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When my mommy cried, I cried

We had just walked in to our house with the mail when Mommy began sobbing uncontrollably. The letter she was reading congratulated my brother on his new summer job.

But he was dead.

My brother, Marlo Terry, was 21 when he was shot in the back after opening a bedroom door at a friend’s house. He was

Najja Parker with her brother, Marlo Terry. (Photo courtesy of Najja Parker)
Najja Parker with her brother, Marlo Terry. (Photo courtesy of Najja Parker)

trying to help his friend escape two gunmen, one of whom had an ongoing feud with my brother’s friend.

Marlo had applied for a summer gig at UPS months before; getting that acceptance letter a week after he was buried in spring 1994 was one more reminder of what we had lost.

Although my brother died in Memphis, not Chicago, my mom’s experience of having to bury her own child is one she shares with too many families here in the Windy City.

More than 500 people were killed last year in Chicago; another 400-some were slain the year before.

Over the past semester, I and my fellow journalism students at Columbia College Chicago reviewed these nearly 1,000 cases to learn what we could about the effect homicide has on friends, relatives, neighbors, co-workers and so many others. Then we set out to tell some of those stories.

This journey triggered memories dating back more than 20 years.

After learning from one of my Columbia classmates about the Rodriguez family watching a video of 24-year-old Harry dancing not long before he was killed in 2011, I remembered my brother performing a popular 1990s dance called Gangsta Walking before our home camera.

When I read that Rodney Stewart had bought a bus ticket and planned to leave Chicago just a few days before he was shot to death in 2012, I couldn’t help but think about my brother’s plan to drive back to college the day before he was killed.

The bouts of depression and insomnia Tony McCoy Jr.’s mother has suffered since her son’s murder two years ago reminded me all too well of my mother’s health issues.

Each story that a classmate documented prompted another memory, some sad and some good, like our big brother-little sister time.

While we were 18 years apart, we were close. My mommy was surprised one day after returning from work to discover Marlo had just spent hours teaching me how to walk.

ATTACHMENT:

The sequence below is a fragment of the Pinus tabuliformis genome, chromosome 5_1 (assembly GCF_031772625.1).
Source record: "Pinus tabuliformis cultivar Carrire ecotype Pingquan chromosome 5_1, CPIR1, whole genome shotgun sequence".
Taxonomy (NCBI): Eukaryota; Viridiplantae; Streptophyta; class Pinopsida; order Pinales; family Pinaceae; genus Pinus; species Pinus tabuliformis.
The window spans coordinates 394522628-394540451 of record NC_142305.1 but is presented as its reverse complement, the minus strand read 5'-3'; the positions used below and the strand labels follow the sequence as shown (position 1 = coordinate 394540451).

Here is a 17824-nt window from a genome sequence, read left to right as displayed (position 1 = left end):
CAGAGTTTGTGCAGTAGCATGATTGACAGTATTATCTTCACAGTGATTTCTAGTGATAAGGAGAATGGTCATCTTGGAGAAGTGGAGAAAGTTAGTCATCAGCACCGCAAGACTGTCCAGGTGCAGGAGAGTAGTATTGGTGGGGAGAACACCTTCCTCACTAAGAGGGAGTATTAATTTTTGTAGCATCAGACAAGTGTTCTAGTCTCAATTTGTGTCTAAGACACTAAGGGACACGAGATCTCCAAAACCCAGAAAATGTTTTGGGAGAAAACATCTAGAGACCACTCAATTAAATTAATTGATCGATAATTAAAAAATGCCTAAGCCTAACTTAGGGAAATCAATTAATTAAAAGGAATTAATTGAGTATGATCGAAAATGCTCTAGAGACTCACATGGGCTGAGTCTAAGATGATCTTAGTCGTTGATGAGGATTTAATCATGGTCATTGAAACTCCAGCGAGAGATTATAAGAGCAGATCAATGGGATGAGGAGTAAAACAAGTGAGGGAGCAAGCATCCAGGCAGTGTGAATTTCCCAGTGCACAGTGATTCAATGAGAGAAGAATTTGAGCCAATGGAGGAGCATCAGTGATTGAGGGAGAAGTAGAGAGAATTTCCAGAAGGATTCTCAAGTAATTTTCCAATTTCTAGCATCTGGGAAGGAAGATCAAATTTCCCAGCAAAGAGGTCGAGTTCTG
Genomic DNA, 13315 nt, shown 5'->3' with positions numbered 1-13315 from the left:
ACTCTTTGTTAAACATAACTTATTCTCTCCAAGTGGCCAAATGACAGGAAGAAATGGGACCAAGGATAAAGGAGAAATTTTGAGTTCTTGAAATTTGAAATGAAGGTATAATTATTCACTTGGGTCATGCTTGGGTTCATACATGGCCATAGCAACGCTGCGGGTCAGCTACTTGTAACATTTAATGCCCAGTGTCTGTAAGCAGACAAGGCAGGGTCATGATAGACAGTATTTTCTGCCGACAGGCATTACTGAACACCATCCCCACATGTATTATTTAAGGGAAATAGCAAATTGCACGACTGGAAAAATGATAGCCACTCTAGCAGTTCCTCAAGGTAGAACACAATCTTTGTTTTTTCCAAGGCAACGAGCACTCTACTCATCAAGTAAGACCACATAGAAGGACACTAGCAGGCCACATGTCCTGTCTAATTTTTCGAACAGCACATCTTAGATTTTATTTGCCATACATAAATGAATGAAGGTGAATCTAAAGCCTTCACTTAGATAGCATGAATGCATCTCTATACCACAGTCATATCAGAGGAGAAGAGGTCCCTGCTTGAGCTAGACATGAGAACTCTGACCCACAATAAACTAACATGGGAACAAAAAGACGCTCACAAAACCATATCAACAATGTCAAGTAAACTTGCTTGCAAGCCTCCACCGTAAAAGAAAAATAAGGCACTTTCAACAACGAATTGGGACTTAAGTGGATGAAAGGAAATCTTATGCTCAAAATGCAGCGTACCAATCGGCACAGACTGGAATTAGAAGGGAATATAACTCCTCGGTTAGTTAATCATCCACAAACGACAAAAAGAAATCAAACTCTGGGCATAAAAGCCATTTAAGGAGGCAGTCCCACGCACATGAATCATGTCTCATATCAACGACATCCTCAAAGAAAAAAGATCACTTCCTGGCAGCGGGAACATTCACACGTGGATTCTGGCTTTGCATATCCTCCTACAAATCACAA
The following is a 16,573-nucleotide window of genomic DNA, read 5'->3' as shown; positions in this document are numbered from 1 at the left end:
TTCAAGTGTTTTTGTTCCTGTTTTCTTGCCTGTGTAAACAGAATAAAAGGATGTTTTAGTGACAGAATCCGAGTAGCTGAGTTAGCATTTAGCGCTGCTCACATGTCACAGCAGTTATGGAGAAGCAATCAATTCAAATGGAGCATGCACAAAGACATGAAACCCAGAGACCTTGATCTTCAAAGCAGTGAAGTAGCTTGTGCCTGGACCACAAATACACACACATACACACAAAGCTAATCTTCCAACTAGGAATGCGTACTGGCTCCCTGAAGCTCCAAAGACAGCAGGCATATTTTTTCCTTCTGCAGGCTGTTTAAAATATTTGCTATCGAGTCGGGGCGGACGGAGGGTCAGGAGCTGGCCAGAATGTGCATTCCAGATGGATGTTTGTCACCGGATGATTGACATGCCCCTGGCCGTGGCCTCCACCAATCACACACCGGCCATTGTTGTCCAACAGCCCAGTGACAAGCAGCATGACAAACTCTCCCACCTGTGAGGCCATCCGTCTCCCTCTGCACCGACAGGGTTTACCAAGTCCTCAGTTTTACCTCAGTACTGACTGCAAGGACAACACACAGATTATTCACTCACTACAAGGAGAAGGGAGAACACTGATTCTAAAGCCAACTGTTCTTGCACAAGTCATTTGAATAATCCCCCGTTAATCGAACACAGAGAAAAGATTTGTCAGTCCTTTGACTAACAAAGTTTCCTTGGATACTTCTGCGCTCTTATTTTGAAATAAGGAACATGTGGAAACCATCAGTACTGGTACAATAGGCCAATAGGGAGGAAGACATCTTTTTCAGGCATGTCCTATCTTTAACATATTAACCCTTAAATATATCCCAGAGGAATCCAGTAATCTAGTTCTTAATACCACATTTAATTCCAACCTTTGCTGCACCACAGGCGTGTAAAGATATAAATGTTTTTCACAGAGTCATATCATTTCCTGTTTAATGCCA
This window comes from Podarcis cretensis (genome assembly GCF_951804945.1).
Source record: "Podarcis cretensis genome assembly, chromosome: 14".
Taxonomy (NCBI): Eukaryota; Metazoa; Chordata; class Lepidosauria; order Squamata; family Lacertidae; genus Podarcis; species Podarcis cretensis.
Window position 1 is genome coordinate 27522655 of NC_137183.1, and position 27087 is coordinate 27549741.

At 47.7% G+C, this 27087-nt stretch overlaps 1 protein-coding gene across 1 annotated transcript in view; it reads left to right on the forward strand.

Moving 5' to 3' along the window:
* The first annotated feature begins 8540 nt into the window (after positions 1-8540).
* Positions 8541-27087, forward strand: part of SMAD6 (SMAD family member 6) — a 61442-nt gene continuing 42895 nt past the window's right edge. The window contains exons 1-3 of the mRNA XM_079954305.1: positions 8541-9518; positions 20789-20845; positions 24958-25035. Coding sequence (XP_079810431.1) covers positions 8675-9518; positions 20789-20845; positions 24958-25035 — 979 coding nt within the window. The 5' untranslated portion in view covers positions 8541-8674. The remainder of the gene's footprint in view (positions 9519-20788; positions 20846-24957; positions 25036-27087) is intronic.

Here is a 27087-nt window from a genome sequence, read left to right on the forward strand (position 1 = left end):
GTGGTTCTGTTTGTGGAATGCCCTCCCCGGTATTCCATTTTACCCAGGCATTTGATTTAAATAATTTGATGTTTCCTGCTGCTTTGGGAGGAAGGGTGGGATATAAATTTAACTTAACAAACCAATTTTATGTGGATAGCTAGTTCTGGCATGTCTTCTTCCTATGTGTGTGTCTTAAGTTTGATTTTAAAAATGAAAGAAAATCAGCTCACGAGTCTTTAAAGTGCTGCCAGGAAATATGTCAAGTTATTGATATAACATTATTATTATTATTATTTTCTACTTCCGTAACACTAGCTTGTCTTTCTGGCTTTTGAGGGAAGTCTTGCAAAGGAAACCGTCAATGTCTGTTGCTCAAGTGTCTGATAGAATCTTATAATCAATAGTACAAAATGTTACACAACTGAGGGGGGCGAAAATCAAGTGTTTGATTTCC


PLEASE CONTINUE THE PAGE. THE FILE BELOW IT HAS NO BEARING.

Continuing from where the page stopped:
One morning, I excitedly walked upstairs to his room to wake him up, so he could drive me to day care. When he didn’t immediately crawl out of bed, I climbed in with him and laid there until Mommy called for us.

Each time he had to go back to college, I ran from the back door to the front door to watch him drive away and cried, because he’d be gone for a while.

The last time I cried, he was gone forever. I was just 4.

His killers were caught, and both are serving life sentences in prison.

That’s not true for many of the Chicago homicides my classmates and I investigated this spring. No arrests have been made in most of those cases, leaving families across Chicago and beyond to pick up the pieces and wonder if justice will be served.

I listened to my mommy as she burst into tears that day so long ago clutching yet another reminder of Marlo’s presence – and absence. I didn’t really understand why she was crying, so I just sat on her lap and cried with her

I now better understand her sorrow – and the grief too many other families here in Chicago must endure.

When my mommy cried, I cried.

This story is part of a week-long series about homicides in Chicago. ChicagoTalks, a news outlet operated by Columbia College’s Journalism Department, undertook a semester-long investigation of the topic funded with a grant from The Chicago Community Trust. ChicagoTalks is publishing additional stories throughout the week. If you have questions or comments, please e-mail project editor Suzanne McBride at

Read more from this series:

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